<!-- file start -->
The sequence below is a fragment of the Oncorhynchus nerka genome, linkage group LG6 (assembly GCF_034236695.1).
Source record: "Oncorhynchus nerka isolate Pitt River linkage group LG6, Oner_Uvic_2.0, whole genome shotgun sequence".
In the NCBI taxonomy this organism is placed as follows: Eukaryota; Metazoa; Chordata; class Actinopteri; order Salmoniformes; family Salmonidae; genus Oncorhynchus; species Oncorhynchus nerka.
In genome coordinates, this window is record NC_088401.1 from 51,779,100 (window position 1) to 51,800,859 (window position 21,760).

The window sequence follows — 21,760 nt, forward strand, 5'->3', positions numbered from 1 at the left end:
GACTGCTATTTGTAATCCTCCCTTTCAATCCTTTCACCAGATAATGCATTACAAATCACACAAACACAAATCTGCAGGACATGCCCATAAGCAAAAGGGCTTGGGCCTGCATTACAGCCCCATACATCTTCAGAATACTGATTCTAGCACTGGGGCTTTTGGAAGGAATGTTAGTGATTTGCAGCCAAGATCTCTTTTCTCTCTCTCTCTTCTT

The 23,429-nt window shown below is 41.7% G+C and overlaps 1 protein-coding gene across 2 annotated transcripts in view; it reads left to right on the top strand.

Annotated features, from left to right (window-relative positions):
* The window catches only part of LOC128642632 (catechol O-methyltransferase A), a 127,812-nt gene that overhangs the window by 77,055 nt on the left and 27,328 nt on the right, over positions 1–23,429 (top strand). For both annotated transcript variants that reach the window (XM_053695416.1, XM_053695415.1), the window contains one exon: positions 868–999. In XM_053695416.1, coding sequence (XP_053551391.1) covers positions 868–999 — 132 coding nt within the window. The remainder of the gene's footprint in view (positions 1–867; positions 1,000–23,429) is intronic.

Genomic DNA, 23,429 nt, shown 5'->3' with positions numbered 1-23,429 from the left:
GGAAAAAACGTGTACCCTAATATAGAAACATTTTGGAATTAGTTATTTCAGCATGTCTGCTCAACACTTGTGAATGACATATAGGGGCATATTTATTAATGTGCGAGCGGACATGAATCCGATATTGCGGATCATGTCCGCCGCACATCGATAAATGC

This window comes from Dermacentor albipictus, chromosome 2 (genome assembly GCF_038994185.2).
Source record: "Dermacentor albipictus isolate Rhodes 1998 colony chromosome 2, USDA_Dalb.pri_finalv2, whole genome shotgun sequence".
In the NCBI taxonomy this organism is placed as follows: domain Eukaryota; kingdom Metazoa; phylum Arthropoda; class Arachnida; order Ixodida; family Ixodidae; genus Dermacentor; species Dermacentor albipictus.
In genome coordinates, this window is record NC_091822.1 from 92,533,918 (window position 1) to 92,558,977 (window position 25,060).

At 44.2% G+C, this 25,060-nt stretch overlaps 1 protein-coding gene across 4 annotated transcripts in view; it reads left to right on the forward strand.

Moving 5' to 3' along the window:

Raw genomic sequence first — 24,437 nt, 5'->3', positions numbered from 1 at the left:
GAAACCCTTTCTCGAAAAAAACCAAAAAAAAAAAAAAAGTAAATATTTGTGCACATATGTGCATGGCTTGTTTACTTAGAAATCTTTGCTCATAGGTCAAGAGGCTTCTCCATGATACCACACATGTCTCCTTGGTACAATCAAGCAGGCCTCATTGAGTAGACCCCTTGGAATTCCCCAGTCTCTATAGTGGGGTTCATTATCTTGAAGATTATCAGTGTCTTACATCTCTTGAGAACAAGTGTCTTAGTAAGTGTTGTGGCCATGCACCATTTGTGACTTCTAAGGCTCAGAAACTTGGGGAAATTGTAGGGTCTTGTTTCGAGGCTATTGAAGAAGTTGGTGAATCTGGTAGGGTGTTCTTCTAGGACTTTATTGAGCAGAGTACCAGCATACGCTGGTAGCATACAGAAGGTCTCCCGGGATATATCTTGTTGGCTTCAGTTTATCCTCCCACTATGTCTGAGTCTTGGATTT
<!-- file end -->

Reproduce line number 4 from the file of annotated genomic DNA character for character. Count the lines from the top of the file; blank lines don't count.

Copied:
In genome coordinates, this window is record NC_088401.1 from 51,779,100 (window position 1) to 51,800,859 (window position 21,760).